Soil Forensics is the study of the soil – which includes soil morphology, mineralogy, chemistry, physics and geophysics coupled with soil mapping – to answer legal questions and support the investigation at the crime scene. Soil description and interpretation can be used to answer questions such as “What soil is?” “Where it came from?” and to carry out studies relating to the characterization and localization of soils for forensic comparisons.
Basically, the majority of soils have a high adhesion to various surfaces; in particular this is due to the presence of clay minerals and organic matter. This evidence combined with new analytical techniques- allows to analyze soil residues present on the survey findings. The study typically involves sampling at the crime scene and ground control of suspected sites from which the soil could came from. In fact, soil properties vary along the landscape and this diversity may allow soil forensics of using the soil – with some degree of certainty – as evidence in criminal and environmental investigations.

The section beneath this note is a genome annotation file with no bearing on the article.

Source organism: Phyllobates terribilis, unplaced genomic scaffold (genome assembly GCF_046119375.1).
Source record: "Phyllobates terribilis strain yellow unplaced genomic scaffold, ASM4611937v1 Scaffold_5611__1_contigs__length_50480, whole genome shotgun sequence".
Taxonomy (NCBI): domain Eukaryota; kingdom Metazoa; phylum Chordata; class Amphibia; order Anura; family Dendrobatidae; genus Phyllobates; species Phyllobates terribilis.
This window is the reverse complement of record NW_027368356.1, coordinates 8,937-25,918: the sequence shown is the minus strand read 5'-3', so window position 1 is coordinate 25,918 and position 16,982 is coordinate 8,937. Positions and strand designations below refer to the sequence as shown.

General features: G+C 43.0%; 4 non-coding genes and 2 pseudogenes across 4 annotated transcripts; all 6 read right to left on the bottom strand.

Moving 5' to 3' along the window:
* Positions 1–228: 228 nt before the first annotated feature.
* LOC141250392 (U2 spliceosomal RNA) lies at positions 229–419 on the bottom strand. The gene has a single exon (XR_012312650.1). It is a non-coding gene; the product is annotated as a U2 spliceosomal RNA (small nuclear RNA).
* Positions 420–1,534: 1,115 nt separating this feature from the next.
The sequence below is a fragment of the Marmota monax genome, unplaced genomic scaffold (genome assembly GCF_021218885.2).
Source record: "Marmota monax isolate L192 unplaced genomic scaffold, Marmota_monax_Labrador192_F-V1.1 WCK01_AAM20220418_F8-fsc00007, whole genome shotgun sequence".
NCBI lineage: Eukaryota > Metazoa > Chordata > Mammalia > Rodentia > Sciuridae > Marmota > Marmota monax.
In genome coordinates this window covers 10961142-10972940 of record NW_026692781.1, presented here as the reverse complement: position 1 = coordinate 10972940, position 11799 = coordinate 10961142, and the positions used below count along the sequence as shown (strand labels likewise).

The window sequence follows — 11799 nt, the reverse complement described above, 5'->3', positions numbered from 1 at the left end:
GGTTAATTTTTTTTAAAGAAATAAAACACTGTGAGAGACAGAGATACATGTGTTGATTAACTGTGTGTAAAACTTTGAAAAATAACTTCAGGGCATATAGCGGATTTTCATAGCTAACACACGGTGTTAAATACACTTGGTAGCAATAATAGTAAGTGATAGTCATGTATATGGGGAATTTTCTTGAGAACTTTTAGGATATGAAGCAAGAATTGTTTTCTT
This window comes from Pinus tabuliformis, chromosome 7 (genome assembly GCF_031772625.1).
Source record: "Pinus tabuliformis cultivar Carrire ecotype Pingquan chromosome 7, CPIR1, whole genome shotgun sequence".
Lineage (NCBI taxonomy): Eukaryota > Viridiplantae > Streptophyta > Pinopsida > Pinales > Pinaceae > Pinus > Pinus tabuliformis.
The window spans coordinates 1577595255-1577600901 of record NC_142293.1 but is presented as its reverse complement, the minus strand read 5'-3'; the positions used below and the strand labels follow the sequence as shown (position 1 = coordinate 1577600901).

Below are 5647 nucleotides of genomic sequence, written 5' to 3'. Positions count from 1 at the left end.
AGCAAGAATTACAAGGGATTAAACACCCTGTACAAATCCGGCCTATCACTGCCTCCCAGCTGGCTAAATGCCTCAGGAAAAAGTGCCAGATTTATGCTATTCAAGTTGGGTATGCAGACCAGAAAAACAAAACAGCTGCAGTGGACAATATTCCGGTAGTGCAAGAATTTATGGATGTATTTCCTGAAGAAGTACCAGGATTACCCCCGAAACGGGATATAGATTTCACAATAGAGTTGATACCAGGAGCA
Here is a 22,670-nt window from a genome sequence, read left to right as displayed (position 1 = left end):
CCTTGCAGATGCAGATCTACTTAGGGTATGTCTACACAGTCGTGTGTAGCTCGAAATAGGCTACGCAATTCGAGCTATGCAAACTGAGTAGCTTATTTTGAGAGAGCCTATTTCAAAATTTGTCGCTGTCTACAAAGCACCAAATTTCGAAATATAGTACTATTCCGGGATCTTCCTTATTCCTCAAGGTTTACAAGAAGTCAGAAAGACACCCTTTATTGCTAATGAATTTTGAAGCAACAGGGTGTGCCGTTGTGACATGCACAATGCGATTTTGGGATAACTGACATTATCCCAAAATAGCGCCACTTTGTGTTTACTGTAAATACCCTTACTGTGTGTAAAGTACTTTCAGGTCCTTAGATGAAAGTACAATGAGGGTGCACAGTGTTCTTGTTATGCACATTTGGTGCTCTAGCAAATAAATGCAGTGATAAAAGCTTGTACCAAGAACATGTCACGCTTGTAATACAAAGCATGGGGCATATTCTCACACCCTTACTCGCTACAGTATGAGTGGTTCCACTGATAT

CRISP – as part of its completed forensics activities – has used – to the great benefit of the competent authorities – the following analytical approaches: soils survey, soil mapping, geo-spatial statistics, morphology and soil sampling at the crime scene, X-ray fluorescence (also on microsamples), gamma-ray spectroscopy, XRD and FTIR, soil microscopy, soil micromorphology, X-ray microtomography.